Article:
Today, Medi-Share requires members to “live by biblical standards”: no tobacco or illegal drugs and no sex “outside of traditional Christian marriage.” Samaritan Ministries, with headquarters in Peoria, Ill., requires a pastor’s approval of medical expenses (and refuses to cover treatment for STDs unless “contracted innocently”). Liberty HealthShare, based in Independence, Ohio, is the only Affordable Care Act-exempt ministry open to people of many faiths. It asks them to affirm that “it is my spiritual duty to God and my ethical duty to others to maintain a healthy lifestyle.”
Members say these rules are marks of the kind of community that government programs undermine. “This is a solution for those of us who see the ACA as a problem,” said Daniel Alders, 28, a Samaritan member who lives in Nacogdoches, Tex., and has turned to the ministry to pay for the births of his two children. Samaritan members send their monthly share directly to another member with medical expenses. “When we receive money, nine times out of 10 there’s a note attached saying they’re praying for us and the health of the baby,” he told me.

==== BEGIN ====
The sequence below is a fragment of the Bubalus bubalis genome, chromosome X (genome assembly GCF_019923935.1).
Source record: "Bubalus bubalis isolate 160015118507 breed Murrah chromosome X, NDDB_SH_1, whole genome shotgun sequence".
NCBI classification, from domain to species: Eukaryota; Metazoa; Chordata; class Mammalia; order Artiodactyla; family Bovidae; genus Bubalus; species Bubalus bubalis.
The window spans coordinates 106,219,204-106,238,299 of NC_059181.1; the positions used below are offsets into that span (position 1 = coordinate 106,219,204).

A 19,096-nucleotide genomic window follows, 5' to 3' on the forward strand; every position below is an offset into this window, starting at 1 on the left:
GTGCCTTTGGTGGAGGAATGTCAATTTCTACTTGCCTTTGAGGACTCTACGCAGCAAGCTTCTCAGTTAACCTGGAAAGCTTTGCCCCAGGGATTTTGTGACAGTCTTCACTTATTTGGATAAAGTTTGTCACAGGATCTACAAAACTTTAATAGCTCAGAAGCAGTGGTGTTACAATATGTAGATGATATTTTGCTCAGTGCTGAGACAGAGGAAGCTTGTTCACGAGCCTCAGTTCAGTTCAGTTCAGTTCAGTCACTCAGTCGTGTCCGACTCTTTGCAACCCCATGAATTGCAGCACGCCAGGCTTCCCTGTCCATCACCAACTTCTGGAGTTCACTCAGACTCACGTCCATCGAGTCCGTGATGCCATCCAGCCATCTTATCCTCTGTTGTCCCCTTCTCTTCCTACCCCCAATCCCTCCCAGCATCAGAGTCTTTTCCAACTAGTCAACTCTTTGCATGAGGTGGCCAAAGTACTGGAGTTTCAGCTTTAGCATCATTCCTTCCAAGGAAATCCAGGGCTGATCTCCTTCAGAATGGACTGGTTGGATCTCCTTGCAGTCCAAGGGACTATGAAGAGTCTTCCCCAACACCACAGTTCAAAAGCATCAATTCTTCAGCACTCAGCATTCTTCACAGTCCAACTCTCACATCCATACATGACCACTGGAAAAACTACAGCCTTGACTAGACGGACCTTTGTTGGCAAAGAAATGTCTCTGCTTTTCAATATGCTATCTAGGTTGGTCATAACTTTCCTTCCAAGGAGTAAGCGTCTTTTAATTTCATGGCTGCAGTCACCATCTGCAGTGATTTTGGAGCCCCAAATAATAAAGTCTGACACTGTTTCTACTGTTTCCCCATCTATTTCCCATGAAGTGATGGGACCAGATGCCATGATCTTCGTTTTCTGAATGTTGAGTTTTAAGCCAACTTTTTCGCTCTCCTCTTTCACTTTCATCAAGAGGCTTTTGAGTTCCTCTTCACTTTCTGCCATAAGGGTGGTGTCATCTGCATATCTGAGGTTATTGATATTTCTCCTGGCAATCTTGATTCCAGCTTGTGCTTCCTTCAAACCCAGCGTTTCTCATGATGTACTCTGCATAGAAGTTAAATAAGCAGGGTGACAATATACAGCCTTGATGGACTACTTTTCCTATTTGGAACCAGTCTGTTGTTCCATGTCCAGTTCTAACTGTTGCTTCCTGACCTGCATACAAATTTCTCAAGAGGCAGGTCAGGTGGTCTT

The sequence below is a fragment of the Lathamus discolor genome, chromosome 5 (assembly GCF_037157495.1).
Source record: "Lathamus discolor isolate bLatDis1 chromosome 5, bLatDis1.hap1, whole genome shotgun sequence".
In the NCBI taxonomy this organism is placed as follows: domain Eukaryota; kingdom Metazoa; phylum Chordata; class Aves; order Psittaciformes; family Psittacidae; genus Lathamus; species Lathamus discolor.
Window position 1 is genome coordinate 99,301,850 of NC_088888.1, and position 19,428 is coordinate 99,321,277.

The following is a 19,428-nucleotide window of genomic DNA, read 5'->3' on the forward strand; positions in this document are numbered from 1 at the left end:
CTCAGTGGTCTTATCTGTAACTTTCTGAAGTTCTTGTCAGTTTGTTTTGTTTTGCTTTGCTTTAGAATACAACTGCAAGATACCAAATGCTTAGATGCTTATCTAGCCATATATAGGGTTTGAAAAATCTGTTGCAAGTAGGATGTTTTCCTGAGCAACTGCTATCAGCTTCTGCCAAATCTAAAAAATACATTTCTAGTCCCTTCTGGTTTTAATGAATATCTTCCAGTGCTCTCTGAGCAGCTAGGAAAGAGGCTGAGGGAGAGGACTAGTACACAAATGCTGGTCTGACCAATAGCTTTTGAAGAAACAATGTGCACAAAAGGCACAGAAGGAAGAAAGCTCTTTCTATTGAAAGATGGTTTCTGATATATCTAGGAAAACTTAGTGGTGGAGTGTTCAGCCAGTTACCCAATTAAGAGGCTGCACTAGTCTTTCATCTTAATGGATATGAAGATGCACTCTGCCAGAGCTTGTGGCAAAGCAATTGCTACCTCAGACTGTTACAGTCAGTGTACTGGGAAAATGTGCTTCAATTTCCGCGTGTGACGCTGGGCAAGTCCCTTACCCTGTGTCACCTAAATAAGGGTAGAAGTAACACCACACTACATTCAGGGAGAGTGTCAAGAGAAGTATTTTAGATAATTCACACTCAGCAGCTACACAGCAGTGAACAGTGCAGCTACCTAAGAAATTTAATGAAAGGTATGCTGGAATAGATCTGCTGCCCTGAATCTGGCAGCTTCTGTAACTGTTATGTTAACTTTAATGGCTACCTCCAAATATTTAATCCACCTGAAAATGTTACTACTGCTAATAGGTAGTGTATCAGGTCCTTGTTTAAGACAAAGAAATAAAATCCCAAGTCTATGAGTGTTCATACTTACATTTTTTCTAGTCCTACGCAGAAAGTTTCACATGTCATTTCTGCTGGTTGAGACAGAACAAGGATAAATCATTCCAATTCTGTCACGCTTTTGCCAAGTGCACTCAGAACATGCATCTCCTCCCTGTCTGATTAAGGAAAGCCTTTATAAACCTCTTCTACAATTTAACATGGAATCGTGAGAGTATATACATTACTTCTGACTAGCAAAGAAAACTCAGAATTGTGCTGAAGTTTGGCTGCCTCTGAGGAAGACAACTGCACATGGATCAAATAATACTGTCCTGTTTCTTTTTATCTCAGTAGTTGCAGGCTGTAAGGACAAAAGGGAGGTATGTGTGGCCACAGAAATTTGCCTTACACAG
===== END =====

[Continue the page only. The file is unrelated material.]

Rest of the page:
“A community is an organically grown organism, so it can’t succeed if it’s pushed and enforced from the top level down,” he said. “You have to have a moral foundation, a reason to trust those whose needs you’re sharing.”
In a recent interview with NPR, President Obama acknowledged that many white working-class voters felt no such trust in the government. “They think: ‘I’m being left out. Nobody seems to be thinking about how tough it is for me right now,’ ” he said.